I suppose as the weather gets colder, more of us are indoors hunkered down over our computers for stimulation and entertainment. Maybe that explains the fact that three or four threads have recently pulled in 100+ comments.
Thought it might be interesting to look at how some of these big discussions play out, and I'll use the "Backlash?" thread below, which had attracted 154 comments when I last looked at it.
In searching comments for language that reflects the original post ("Barna," "bigger sin," "study," "non-Christians," "unloving" and "contempt"), I came up a total of 24. That doesn't mean the remaining 130 posts were off-topic, but if you read through the comments you'll see they tend toward a more general discussion of homosexuality than on the Barna study--i.e., that young Christians and non-Christians feel homosexuals have been treated with special contempt by Christians.
One might have imagined (even hoped) that the topic would encourage us to look at the way we talk about homosexuality, to ensure that we speak of homosexuals with as much love as we do condemnation for homosexual sins, though certainly "live" discussions range beyond the original topic and become more diffuse as time passes.
Another observation: I counted 14 participants in the discussion. In a relatively equal exchange of ideas, everybody would kick in about 11 comments (154 divided by 14). However, the number of comments from each of the individuals varied from a high of 38 (about 25 percent of the total), with the next highest numbers 28, 18, 17 and 15 from four other individuals. The rest of the participants were at or below 11 comments each.
As one of the bigger blabbermouths on the blog (though not in the "Backlash?" thread), I offer a few suggestions that might make the blog more productive:
1. Keep your comments focused on the topic. It's often helpful if those who initiate threads pose a question they want people to address (something I don't always think to do).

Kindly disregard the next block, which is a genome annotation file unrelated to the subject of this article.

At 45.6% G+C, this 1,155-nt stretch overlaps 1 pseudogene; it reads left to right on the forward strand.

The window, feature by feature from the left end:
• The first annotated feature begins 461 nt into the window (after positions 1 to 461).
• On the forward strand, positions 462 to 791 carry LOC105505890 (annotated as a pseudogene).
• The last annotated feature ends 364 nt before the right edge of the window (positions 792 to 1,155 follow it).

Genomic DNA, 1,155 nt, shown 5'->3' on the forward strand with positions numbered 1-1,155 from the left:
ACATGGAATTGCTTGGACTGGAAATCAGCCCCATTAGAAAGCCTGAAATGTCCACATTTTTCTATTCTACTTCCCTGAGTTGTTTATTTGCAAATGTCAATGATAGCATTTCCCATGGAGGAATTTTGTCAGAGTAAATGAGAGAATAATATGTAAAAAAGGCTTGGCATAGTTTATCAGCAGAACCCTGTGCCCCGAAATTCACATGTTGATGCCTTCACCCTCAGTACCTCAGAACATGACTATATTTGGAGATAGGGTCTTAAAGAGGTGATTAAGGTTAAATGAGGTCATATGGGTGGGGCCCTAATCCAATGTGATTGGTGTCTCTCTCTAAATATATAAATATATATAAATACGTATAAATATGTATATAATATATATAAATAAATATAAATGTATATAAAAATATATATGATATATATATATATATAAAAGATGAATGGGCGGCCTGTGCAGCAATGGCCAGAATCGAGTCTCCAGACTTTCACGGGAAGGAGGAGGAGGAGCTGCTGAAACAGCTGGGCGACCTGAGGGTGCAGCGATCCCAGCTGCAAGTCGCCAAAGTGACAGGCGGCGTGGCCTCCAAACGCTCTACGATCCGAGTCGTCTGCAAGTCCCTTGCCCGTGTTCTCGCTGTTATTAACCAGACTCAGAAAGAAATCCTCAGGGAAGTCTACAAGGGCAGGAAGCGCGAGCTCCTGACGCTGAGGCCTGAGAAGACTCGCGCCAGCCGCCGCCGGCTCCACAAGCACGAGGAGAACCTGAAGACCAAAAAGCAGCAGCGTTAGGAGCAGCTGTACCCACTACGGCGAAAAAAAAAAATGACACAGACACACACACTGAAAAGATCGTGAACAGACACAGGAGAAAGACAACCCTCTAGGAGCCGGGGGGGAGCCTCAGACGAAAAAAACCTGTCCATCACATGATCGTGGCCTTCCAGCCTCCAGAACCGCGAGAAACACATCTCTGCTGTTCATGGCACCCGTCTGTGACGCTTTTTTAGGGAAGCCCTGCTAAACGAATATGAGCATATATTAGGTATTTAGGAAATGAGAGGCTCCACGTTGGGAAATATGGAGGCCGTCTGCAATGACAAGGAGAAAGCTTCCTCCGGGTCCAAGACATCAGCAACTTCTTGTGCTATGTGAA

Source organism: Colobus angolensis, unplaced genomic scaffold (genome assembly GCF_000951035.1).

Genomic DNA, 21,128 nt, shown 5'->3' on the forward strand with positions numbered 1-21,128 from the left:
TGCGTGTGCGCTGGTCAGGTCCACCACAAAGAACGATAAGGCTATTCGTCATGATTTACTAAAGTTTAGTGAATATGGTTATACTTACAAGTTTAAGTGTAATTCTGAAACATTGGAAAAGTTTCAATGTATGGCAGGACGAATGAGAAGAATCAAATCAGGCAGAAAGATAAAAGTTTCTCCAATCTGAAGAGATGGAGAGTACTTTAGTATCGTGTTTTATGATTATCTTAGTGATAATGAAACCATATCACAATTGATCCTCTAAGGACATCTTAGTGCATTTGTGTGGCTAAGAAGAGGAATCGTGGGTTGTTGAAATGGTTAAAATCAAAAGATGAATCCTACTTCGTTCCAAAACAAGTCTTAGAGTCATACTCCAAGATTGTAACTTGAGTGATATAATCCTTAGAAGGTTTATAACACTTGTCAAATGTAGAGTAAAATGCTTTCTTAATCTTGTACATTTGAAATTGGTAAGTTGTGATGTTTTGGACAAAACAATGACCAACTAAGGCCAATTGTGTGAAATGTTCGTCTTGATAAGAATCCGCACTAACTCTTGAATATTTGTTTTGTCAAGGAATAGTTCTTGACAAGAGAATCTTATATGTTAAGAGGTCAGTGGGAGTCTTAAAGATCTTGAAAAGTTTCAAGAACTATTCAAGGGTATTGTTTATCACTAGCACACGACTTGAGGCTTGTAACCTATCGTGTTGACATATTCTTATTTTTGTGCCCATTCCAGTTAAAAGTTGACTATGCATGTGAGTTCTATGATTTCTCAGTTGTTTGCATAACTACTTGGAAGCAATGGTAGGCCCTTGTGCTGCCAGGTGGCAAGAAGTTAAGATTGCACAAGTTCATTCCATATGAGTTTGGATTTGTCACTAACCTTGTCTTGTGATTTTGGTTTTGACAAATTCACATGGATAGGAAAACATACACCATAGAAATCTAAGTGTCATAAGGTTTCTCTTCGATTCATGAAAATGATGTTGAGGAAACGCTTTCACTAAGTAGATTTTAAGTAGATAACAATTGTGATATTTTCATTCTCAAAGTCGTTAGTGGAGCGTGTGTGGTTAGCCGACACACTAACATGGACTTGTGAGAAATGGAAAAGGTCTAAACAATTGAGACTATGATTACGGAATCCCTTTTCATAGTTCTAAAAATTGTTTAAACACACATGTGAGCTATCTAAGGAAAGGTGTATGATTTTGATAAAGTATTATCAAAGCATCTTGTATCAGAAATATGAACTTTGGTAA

2. If you see something on a thread that suggests another line of discussion, ask that a new thread be opened. People have written me offline several times to request another thread, and I'm usually happy to do that.
3. Try not to hog the thread. Lord knows there are topics we can all get worked up about, but it's easy to commandeer a thread such that you drive people away from the topic (mea culpa).
4. When you disagree with people, give reasons.
5. Close played-out threads so people can get onto fresh topics. Sometimes threads die a lingering death, with comments buzzing around the topic in a circular, repetitive fashion. I felt this happened on my Dumbledore topic, though I wish there was a way to close comments without hiding those that had already been posted. Maybe this will be possible in the new blog.
Just my opinions and suggestions, of course, and food for thought while I take a self-imposed vow of silence for a week or two as an exercise in humility and self-control.
Update Nov. 2: My husband and I don't agree on most things, so it was interesting to get his reaction to the "Backlash?" thread, which he found very enlightening because it reflected the whole range of Catholic reaction to homosexuality with references to important documents. He pointed out that on many other Catholic blogs, the conversations tend to be more strident but less deep and less well informed.
Raber also agrees with those of you who felt I had a lot of gall trying to dictate rules about posting. I did say they were suggestions, but apparently he wasn't fooled. Marriage is a great lesson in humility.
Back to further reflection and devotions for All Souls.